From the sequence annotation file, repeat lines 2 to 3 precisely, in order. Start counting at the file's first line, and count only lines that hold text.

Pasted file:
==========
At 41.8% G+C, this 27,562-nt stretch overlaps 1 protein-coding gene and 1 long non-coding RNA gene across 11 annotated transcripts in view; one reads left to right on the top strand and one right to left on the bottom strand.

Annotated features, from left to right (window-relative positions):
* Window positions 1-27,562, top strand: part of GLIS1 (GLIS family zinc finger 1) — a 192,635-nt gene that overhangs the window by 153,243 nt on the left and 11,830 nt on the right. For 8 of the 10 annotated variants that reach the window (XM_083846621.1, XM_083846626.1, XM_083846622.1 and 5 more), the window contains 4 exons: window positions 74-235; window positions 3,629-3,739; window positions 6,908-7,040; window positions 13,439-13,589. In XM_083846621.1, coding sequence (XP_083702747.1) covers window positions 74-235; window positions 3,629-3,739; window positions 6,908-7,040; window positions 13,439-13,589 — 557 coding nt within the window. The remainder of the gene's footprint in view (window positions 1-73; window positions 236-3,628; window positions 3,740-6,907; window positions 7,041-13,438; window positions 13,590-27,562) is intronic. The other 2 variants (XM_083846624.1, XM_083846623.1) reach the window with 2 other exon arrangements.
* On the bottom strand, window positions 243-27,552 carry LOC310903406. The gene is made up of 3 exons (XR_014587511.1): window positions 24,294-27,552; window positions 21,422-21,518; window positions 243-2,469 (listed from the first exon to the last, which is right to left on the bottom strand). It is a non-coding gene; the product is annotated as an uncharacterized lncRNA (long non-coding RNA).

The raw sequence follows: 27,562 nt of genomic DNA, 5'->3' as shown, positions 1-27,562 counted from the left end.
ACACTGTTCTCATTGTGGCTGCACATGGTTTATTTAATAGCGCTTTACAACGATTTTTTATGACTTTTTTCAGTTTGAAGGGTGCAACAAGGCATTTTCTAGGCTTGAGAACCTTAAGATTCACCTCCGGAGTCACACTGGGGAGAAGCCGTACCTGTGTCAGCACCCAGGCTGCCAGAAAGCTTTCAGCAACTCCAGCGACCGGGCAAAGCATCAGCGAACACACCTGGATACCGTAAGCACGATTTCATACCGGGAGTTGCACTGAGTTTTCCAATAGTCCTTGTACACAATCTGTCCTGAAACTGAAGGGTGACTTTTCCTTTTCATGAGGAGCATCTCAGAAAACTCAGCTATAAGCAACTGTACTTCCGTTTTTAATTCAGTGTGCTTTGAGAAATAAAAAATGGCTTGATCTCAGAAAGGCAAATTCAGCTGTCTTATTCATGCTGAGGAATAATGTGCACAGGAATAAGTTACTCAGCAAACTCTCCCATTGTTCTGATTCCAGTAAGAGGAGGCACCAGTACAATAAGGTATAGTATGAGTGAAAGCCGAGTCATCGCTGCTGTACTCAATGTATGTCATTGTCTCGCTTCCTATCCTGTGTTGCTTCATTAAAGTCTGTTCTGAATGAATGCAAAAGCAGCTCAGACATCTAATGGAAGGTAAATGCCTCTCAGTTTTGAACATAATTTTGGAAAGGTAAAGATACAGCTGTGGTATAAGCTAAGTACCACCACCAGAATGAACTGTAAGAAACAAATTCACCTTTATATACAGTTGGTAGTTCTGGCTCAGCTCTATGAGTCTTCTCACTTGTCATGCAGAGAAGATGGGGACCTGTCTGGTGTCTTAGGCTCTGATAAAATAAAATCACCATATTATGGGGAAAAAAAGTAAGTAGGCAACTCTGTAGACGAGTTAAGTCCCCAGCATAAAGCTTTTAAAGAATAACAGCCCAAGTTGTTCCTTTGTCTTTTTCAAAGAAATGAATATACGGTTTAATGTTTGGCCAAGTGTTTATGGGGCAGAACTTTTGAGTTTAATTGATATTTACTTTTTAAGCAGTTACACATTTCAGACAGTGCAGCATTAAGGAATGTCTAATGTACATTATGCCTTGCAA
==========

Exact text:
Annotated features, from left to right (window-relative positions):
* Window positions 1-27,562, top strand: part of GLIS1 (GLIS family zinc finger 1) — a 192,635-nt gene that overhangs the window by 153,243 nt on the left and 11,830 nt on the right. For 8 of the 10 annotated variants that reach the window (XM_083846621.1, XM_083846626.1, XM_083846622.1 and 5 more), the window contains 4 exons: window positions 74-235; window positions 3,629-3,739; window positions 6,908-7,040; window positions 13,439-13,589. In XM_083846621.1, coding sequence (XP_083702747.1) covers window positions 74-235; window positions 3,629-3,739; window positions 6,908-7,040; window positions 13,439-13,589 — 557 coding nt within the window. The remainder of the gene's footprint in view (window positions 1-73; window positions 236-3,628; window positions 3,740-6,907; window positions 7,041-13,438; window positions 13,590-27,562) is intronic. The other 2 variants (XM_083846624.1, XM_083846623.1) reach the window with 2 other exon arrangements.